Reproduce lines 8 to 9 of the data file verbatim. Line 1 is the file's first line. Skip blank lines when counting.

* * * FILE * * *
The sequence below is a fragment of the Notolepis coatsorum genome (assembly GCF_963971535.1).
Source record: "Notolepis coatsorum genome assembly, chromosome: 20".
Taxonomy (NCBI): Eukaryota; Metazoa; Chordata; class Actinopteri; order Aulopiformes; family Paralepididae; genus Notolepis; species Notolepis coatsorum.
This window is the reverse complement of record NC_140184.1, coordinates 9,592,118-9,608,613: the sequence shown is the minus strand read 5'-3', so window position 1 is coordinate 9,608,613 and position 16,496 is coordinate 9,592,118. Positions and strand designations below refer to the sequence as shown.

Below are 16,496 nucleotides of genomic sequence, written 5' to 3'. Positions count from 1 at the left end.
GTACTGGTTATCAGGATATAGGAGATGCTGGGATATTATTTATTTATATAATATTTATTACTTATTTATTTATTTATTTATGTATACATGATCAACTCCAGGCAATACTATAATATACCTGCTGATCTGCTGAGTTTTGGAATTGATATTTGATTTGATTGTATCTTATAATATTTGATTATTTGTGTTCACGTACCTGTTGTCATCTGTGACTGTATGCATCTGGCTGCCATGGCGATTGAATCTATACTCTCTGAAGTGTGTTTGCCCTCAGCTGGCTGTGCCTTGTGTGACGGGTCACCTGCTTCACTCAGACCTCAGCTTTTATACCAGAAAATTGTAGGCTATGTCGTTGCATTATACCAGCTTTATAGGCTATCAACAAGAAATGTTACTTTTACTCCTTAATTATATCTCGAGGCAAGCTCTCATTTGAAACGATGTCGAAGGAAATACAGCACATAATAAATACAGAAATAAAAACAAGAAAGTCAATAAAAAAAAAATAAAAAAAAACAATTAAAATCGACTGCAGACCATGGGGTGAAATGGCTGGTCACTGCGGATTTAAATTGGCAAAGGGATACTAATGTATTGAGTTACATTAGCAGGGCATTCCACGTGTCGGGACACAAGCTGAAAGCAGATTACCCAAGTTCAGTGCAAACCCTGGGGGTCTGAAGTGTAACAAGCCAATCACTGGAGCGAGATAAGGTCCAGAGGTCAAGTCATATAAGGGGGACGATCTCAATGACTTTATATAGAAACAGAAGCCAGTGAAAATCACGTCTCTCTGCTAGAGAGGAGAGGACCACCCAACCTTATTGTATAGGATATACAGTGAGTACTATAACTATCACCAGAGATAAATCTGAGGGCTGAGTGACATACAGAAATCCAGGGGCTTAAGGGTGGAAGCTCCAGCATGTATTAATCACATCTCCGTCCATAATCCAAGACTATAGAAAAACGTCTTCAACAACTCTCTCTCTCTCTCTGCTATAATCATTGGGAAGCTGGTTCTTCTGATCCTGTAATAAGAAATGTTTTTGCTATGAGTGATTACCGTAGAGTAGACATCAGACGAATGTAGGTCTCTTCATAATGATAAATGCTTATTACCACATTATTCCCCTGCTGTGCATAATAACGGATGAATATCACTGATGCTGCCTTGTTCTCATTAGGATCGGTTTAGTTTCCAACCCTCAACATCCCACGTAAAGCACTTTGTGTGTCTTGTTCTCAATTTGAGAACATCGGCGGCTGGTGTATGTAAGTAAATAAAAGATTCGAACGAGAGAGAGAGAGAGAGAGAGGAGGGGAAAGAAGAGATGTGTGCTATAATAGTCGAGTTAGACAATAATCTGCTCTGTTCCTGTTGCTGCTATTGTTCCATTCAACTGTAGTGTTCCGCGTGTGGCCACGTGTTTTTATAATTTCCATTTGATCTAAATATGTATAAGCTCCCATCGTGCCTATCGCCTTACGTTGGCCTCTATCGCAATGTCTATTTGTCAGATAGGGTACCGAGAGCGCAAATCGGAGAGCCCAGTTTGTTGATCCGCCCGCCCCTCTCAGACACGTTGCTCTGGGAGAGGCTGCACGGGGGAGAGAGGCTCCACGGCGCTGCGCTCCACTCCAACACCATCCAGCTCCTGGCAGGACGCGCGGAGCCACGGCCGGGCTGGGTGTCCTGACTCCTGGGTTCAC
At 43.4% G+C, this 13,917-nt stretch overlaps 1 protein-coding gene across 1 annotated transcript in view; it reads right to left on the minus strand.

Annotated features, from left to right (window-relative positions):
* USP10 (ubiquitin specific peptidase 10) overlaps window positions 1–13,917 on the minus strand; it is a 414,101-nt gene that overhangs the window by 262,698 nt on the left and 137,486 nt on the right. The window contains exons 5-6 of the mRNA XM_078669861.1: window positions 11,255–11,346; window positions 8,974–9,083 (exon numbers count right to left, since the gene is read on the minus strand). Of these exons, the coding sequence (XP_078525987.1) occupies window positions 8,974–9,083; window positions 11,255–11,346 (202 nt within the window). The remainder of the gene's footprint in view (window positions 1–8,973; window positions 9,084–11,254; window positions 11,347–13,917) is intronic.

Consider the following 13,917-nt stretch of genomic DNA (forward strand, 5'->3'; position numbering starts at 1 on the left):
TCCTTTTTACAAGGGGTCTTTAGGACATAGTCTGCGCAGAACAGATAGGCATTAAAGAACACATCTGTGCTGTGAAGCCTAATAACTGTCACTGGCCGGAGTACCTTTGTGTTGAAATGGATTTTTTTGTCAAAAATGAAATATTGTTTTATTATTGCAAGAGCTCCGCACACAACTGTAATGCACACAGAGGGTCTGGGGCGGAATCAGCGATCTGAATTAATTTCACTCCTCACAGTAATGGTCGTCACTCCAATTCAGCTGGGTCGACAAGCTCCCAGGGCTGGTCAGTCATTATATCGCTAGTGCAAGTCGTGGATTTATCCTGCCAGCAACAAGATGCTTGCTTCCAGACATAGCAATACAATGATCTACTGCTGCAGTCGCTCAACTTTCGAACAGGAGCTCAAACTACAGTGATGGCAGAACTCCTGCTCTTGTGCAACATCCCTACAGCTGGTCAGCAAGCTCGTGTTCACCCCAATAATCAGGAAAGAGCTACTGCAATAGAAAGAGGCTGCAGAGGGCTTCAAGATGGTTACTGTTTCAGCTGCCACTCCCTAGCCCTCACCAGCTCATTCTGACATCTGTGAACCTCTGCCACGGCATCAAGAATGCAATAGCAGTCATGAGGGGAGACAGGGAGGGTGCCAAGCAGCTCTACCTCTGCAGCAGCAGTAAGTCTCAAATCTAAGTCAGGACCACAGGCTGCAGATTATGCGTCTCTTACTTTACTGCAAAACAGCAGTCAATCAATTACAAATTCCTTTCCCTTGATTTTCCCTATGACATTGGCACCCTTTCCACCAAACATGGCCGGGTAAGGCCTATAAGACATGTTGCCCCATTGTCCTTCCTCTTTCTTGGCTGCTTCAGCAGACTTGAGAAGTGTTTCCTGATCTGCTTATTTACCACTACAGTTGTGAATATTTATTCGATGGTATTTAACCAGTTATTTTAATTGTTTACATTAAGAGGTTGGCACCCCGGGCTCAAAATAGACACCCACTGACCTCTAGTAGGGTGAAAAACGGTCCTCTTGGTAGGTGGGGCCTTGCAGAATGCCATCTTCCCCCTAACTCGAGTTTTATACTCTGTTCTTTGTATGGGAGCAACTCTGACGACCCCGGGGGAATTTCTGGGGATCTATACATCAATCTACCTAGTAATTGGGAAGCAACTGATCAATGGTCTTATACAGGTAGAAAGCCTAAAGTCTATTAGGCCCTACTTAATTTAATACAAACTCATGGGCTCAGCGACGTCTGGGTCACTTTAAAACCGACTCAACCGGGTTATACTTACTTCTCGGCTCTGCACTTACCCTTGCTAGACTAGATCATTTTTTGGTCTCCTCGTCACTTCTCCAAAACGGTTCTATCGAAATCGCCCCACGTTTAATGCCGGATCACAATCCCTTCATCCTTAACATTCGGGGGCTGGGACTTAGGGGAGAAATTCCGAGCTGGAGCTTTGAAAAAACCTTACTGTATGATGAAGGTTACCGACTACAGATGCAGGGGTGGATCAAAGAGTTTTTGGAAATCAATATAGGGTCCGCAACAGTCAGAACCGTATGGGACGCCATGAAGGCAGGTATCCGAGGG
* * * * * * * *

Annotated features, from left to right (window-relative positions):
* USP10 (ubiquitin specific peptidase 10) overlaps window positions 1–13,917 on the minus strand; it is a 414,101-nt gene that overhangs the window by 262,698 nt on the left and 137,486 nt on the right. The window contains exons 5-6 of the mRNA XM_078669861.1: window positions 11,255–11,346; window positions 8,974–9,083 (exon numbers count right to left, since the gene is read on the minus strand). Of these exons, the coding sequence (XP_078525987.1) occupies window positions 8,974–9,083; window positions 11,255–11,346 (202 nt within the window). The remainder of the gene's footprint in view (window positions 1–8,973; window positions 9,084–11,254; window positions 11,347–13,917) is intronic.